Finn “karrigan” Andersen is one of the greatest in-game leaders in CS:GO. He has consistently proven that he can work with players from any culture or region and make the team’s sum greater than its parts. The Dane has led three different lineups to elite status and now faces a new challenge with the current iteration of mousesports.

The rebuilding of Mouz

When karrigan was first benched on FaZe in December 2018, mousesports was one of the first teams that everyone thought he should join. Their lineup at the time featured Chris “chrisJ” de Jong, Robin “ropz” Kool, Miikka “suNny” Kemppi, Tomáš “oskar” Šťastný and Martin “STYKO” Styk. That team looked like the type he had elevated in the past.

Mouz were a top four team in decline. They had become stale and teams had figured out their playstyle. Many of their players were going through slumps of form, most notably suNny and ropz. These were the exact problems that karrigan was able to cure in his older lineups. At the end of 2014, Dignitas/TSM was in a similar position to where Mouz was at that time. Karrigan gave them the shot of leadership they needed to become one of the best in 2015. In terms of individual players, last year’s Mouz lineup was similar to the FaZe that karrigan initially joined with Havard “rain” Nygaard, Joakim “jkaem” Myrbostad, Aleksi “allu” Jalli, Philip “aizy” Aistrup and Fabien “kioShiMa” Fiey. One of the key differences to note was that the 2016 FaZe lineup was far more dysfunctional as it didn’t have a set identity or established roles for the players. Even so, karrigan pulled out a miracle as he constructed a Ferrari out of the disparate parts and made them an international playoffs team.

So when reports surfaced that the Dane was in talks with mousesports, it looked like history was going to repeat itself. Instead, Mouz decided to rebuild the entire team. STYKO and ChrisJ were benched while Oskar was released from his contract and suNny was in talks of leaving the team. They eventually ended up with karrigan, ChrisJ, ropz, Özgür “woxic” Eker, and David “frozen” Čerňanský.

While there is a lot of potential, mousesports also significantly increased the risk. Oskar and suNny were the primary win conditions and the two most consistent stars of the old team. Their new roster must start from scratch and karrigan will have to find out what the identity of this new team is.

The most notable difference between the previous Mouz squad and karrigan’s lineup is the experience. Ropz, frozen, and woxic are all early in their careers. The Estonian’s rookie year was fantastic considering it was his first stint in a pro team – however, he eventually hit a slump in the latter half of 2018. While he fulfilled his role well, he was no longer an impactful star that could consistently sway the game in the team’s favor. For karrigan, enabling ropz and helping him realize his potential will be a critical part of the new Mouz lineup.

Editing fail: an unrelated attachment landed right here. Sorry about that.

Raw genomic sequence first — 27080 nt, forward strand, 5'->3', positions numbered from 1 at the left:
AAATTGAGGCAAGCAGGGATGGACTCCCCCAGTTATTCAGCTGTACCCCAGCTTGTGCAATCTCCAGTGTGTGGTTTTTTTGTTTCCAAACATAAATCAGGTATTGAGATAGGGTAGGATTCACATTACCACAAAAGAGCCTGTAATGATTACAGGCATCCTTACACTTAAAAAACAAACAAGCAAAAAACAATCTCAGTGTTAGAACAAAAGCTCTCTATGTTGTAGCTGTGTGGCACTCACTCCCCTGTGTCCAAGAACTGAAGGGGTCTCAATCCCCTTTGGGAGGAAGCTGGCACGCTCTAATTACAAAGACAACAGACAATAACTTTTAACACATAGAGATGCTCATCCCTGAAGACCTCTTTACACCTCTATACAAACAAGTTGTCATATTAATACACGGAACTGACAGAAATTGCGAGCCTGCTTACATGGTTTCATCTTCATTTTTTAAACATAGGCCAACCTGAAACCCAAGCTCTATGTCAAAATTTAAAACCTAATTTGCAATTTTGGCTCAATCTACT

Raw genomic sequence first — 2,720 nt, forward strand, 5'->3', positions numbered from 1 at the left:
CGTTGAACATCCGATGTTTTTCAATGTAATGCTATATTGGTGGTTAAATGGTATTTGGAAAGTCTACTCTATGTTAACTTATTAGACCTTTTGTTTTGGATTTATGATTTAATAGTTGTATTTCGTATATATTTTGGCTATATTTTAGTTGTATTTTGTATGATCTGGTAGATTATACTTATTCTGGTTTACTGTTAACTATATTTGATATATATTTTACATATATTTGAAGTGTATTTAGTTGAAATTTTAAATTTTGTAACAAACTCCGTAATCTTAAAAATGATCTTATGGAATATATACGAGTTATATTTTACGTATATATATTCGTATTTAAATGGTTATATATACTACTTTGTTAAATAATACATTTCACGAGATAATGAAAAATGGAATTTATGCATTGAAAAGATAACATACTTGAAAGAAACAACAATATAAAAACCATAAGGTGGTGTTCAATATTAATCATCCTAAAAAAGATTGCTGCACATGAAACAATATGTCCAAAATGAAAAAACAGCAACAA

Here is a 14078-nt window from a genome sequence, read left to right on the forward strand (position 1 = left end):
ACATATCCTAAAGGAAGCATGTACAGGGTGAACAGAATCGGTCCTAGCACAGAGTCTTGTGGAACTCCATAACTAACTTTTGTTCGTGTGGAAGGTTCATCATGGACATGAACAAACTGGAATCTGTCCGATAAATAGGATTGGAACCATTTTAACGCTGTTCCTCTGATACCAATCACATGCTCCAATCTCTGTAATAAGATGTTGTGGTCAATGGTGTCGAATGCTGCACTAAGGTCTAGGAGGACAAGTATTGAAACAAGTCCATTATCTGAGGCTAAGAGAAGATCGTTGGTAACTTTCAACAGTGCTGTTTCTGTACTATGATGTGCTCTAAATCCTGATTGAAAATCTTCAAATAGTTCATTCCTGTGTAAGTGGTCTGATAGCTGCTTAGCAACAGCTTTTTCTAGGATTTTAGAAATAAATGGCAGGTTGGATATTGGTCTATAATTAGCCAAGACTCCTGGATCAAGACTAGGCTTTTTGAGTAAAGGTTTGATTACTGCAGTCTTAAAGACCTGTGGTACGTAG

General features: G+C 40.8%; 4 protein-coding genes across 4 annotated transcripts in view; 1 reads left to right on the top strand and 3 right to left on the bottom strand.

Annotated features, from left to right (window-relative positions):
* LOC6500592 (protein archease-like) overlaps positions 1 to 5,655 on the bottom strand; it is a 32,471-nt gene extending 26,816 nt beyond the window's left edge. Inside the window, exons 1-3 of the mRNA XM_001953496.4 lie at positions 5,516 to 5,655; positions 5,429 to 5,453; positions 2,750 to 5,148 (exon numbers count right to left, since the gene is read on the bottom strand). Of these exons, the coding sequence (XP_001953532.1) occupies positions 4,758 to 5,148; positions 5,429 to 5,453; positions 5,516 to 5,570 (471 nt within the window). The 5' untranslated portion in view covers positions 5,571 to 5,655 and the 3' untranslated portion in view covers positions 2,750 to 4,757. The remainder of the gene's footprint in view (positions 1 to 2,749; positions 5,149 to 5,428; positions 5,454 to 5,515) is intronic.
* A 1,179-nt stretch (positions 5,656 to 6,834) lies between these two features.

In addition to ropz, the Dane will have to help both woxic and frozen. The former has some experience playing with HellRaisers, but that was a different team. HR polarized their identity around his AWP and gave him all the resources strategically, economically, and positionally. In this Mouz team, woxic will have to learn how a new system and how to work with other stars in the lineup.

Frozen is the biggest gamble of the three players as he has had no experience at this level of Counter-Strike. Most players don’t have a good sense of what their strengths and limits are as an individual player until they play at the higher levels of competition. This is because the opposition at those levels challenges players in a way that they don’t get at the lower rungs of competitive CS.

The only veteran experience karrigan has on the team is ChrisJ. He has proven himself to be a soldier, someone willing to do whatever role is required of him to make the team successful. While he provides many options to the team (entry fragger, second AWP, second caller), the big problem with this lineup is that they don’t have a consistent role player who can create a base of teamplay. As that’s the case, it will likely fall on karrigan and ChrisJ to do so.

Not everyone can play at the highest levels

The best way to display the challenges of the new mousesports lineup is to look at other IGLs in the scene. Throughout CS:GO history, there are certain leaders that have specialized in helping raise young talent and taking them to the highest level. Among those leaders, Mathias “MSL” Lauridsen and Damian “daps” Steele had the most success in recent years in my opinion.